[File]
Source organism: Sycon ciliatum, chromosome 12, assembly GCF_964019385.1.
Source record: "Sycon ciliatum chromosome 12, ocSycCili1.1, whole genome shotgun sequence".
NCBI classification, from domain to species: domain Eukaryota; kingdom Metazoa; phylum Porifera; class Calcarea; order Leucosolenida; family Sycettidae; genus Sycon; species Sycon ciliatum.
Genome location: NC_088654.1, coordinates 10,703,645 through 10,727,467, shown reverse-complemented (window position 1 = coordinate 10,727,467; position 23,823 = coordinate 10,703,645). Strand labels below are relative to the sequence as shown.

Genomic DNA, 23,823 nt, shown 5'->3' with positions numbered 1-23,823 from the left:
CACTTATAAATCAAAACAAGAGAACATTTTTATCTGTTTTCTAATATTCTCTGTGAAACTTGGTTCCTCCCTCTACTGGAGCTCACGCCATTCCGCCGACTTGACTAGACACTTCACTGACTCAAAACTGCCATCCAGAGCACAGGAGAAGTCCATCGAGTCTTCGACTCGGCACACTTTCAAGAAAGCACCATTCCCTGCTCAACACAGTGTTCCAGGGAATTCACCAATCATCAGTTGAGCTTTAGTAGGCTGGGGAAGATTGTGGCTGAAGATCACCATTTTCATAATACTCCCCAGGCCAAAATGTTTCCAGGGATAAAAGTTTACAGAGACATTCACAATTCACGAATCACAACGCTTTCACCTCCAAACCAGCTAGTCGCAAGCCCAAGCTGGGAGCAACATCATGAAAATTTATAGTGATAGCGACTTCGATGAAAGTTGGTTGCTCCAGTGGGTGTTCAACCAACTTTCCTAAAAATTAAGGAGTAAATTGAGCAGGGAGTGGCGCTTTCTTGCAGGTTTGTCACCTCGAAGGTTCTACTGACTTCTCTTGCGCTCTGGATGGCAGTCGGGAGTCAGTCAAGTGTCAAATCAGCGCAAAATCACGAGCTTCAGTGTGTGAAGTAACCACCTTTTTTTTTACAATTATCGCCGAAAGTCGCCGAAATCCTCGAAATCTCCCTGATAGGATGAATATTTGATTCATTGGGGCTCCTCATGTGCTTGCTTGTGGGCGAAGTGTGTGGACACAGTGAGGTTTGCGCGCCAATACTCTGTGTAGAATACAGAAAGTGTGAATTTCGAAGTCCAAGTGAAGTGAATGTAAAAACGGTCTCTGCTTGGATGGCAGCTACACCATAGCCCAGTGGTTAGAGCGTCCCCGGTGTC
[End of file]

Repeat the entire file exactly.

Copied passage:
Source organism: Sycon ciliatum, chromosome 12, assembly GCF_964019385.1.
Source record: "Sycon ciliatum chromosome 12, ocSycCili1.1, whole genome shotgun sequence".
NCBI classification, from domain to species: domain Eukaryota; kingdom Metazoa; phylum Porifera; class Calcarea; order Leucosolenida; family Sycettidae; genus Sycon; species Sycon ciliatum.
Genome location: NC_088654.1, coordinates 10,703,645 through 10,727,467, shown reverse-complemented (window position 1 = coordinate 10,727,467; position 23,823 = coordinate 10,703,645). Strand labels below are relative to the sequence as shown.

Genomic DNA, 23,823 nt, shown 5'->3' with positions numbered 1-23,823 from the left:
CACTTATAAATCAAAACAAGAGAACATTTTTATCTGTTTTCTAATATTCTCTGTGAAACTTGGTTCCTCCCTCTACTGGAGCTCACGCCATTCCGCCGACTTGACTAGACACTTCACTGACTCAAAACTGCCATCCAGAGCACAGGAGAAGTCCATCGAGTCTTCGACTCGGCACACTTTCAAGAAAGCACCATTCCCTGCTCAACACAGTGTTCCAGGGAATTCACCAATCATCAGTTGAGCTTTAGTAGGCTGGGGAAGATTGTGGCTGAAGATCACCATTTTCATAATACTCCCCAGGCCAAAATGTTTCCAGGGATAAAAGTTTACAGAGACATTCACAATTCACGAATCACAACGCTTTCACCTCCAAACCAGCTAGTCGCAAGCCCAAGCTGGGAGCAACATCATGAAAATTTATAGTGATAGCGACTTCGATGAAAGTTGGTTGCTCCAGTGGGTGTTCAACCAACTTTCCTAAAAATTAAGGAGTAAATTGAGCAGGGAGTGGCGCTTTCTTGCAGGTTTGTCACCTCGAAGGTTCTACTGACTTCTCTTGCGCTCTGGATGGCAGTCGGGAGTCAGTCAAGTGTCAAATCAGCGCAAAATCACGAGCTTCAGTGTGTGAAGTAACCACCTTTTTTTTTACAATTATCGCCGAAAGTCGCCGAAATCCTCGAAATCTCCCTGATAGGATGAATATTTGATTCATTGGGGCTCCTCATGTGCTTGCTTGTGGGCGAAGTGTGTGGACACAGTGAGGTTTGCGCGCCAATACTCTGTGTAGAATACAGAAAGTGTGAATTTCGAAGTCCAAGTGAAGTGAATGTAAAAACGGTCTCTGCTTGGATGGCAGCTACACCATAGCCCAGTGGTTAGAGCGTCCCCGGTGTC